We are all familiar with the variations of gauge and scale, where track of one scale may be used in a large scale as a “narrow gauge” track. HOn3 for example can make use of N scale track as a “3-foot gauge”, and in like manner N scale can use Z scale track for Nn3 narrow gauge. While the tie spacing, or size may not be prototypical for narrow gauge, their use is convenient for those who don’t want to hand-lay their own narrow-gauge track or find it difficult to locate the correct pre-made track.

Again, scale and gauge are sometimes used interchangeably, though not necessarily correctly.

Without going into detail, it can clearly be said that some of the NEM standards for the UK may vary substantially from the rest of the European market. N scale in the UK is 1:148 and in Japan N scale may be produced as 1:150. However, it is notable that Japanese products intended for the American market are typically 1:160 that we consider the standard for N scale. European N scale also conforms to 1:160, or more appropriately we conform to European N scale, which was first popularized by Arnold Rapido in Western Germany.

Model railway scales and gauges are standardized in NEM 010, which covers several gauges for each scale. Narrow gauges are indicated by an additional letter added after the base scale as follows: (Wikipedia)


Below is a chart listing typical model railroad scales, but further definitions can be found for “fine scale” or “proto scale” as opposed to the standards shown.
Scale
Ratio
Standard Guage
m
e
i
p
notes
Z 1:220 6.5mm (0.256 in) 4.5mm - - - Based on Märklin factory standards
N 1:160 9mm (0.354 in) 6.5mm 4.5mm - - Based on Arnold factory standards
TT 1:120 12mm (0.472 in) 9mm 6.5mm 4.5mm - --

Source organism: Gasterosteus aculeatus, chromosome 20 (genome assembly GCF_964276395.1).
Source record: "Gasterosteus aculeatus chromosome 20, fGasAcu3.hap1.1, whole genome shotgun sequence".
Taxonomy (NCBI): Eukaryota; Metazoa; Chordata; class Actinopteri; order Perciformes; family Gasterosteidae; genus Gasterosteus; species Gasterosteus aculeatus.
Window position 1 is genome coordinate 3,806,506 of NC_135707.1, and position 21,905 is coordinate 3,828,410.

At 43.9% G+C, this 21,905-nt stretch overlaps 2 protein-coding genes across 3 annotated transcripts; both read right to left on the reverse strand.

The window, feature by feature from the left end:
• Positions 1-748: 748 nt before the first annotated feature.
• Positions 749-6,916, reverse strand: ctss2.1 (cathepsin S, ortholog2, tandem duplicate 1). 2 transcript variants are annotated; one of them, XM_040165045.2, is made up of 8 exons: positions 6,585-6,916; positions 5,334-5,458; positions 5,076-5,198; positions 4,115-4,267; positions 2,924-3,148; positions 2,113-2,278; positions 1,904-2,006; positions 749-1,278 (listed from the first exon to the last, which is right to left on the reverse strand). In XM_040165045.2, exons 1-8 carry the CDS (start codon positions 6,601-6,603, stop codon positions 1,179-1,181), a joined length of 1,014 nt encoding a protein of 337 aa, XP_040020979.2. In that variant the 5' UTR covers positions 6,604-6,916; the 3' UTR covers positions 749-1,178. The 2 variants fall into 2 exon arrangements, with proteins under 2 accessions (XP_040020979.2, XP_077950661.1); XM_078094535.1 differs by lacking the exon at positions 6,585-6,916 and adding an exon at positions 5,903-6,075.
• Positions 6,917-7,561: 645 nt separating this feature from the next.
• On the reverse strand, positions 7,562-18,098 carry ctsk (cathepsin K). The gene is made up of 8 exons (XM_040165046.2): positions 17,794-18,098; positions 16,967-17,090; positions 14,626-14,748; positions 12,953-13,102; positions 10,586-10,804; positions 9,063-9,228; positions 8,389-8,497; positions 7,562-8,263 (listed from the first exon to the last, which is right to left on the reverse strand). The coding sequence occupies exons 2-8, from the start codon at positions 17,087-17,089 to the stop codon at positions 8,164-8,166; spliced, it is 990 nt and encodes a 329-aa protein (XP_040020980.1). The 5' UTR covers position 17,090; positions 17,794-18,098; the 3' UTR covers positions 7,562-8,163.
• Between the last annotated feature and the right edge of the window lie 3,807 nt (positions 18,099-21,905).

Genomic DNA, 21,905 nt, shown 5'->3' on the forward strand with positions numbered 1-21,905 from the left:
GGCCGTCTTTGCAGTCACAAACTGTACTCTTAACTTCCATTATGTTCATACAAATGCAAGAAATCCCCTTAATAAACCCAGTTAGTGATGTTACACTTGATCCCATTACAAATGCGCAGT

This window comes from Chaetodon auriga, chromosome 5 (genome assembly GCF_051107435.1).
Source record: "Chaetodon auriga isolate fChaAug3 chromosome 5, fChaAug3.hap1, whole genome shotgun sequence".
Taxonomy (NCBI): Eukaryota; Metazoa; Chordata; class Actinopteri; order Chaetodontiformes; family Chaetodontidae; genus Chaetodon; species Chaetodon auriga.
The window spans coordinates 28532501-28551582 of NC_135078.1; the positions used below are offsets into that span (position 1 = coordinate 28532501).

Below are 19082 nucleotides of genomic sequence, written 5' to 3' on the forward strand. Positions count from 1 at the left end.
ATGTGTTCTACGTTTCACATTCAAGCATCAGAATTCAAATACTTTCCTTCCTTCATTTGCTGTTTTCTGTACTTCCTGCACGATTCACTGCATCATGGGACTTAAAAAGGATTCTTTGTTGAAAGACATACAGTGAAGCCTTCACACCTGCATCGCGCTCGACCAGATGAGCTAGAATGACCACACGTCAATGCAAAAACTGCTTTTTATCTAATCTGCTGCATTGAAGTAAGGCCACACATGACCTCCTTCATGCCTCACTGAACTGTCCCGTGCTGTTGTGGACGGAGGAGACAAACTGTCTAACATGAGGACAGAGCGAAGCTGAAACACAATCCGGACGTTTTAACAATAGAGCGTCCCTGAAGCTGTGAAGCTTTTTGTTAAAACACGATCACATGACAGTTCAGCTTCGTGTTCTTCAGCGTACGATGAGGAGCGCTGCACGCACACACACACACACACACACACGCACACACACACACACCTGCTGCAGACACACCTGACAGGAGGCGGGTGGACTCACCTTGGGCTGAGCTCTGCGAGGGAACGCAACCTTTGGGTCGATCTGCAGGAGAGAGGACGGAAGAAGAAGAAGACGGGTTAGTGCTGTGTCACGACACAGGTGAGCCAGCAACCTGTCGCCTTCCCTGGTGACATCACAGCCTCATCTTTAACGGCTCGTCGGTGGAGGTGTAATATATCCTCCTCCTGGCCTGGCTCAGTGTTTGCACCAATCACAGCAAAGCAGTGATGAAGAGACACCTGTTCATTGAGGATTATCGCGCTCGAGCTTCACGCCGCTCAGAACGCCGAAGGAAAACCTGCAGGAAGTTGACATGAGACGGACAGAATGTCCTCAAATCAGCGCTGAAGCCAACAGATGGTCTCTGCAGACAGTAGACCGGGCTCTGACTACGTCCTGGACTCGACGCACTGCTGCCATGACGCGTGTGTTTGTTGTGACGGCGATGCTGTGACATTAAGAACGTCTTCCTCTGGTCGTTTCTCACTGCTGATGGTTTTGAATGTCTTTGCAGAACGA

HO 1:87 16.5mm (0.65 in) 12mm 9mm 6.5mm 4.5mm "Half O"
S 1:64 22.5mm (0.886 in) 16.5mm 12mm 9mm 6.5mm --
O 1:45 32mm (1.26 in) 22.5mm 16.5mm 12mm 9mm --
1 1:32 45mm (1.772 in) 32mm 22.5mm 16.5mm 12mm --
II 1:22.5 64mm (2.5in) 45mm 32mm 22.5mm 16.5mm Known as Guage 3 in UK
III 1:16 89mm (3.5in) 63.5mm 45mm 32mm 22.5mm --
V 1:11 127mm (5in) 89mm 63.5mm 45mm 32mm --
VII 1:8 184mm (7.25in) 127mm 89mm 63.5mm 45mm --
X 1:5.5 260mm (10.25in) 184mm 127mm 89mm 63.5mm --



As mentioned above, the North American & European standard for N scale is based on the original Arnold Rapido standard, but differs from Japanese and British N scale. Both NMRA and NEM also define the specifics for Fine and Proto scale products and proportions, which I will not address in this article. Fortunately, the standard scales are based on a 1:1 rail spacing of 4’ 8 ½”, although the conversions from 1:1 to several of the smaller scales are not exactly divisible, so some leeway has been taken here and there.

NEM 651:
What makes a decoder work, what the connections and colors are for wiring, and the functions of DCC decoders is the subject of many extensive articles and videos to be found elsewhere on-line and in various publications.

Both the NMRA and NEM as adopted various standards for the electrical and mechanical interface between DCC decoders and a locomotives electrical system. Using standardized plugs and sockets, the installation of DCC decoders has been greatly simplified for the average model railroader in very many cases. We are all aware that there are decoders that are made to fit a specific manufacturers chassis/frame and others that are more “universal”.

NEM 651, the small 6-pin decoder that many of us have used is only one of several standards used both by European and American market products. There are also a NEM 652 (8 pin) and NEM 654 (4 pin) standards which are common in many HO and O scale locomotives.

Note that some 651 decoders may perform better with European models, such as those from Minitrix with precision Faulhaber or Swiss made Maxon motors. The Zimo brand MX651N seems to have been designed almost specifically for these motors and the level of control, especially for steam locomotives is excellent. You will also find that replacing a dummy plug with a 651 decoder is about as easy as it gets. However, be aware that you may need to add a slight bend to the pins in order to maintain a solid contact with the interface housing. Below is a comparison.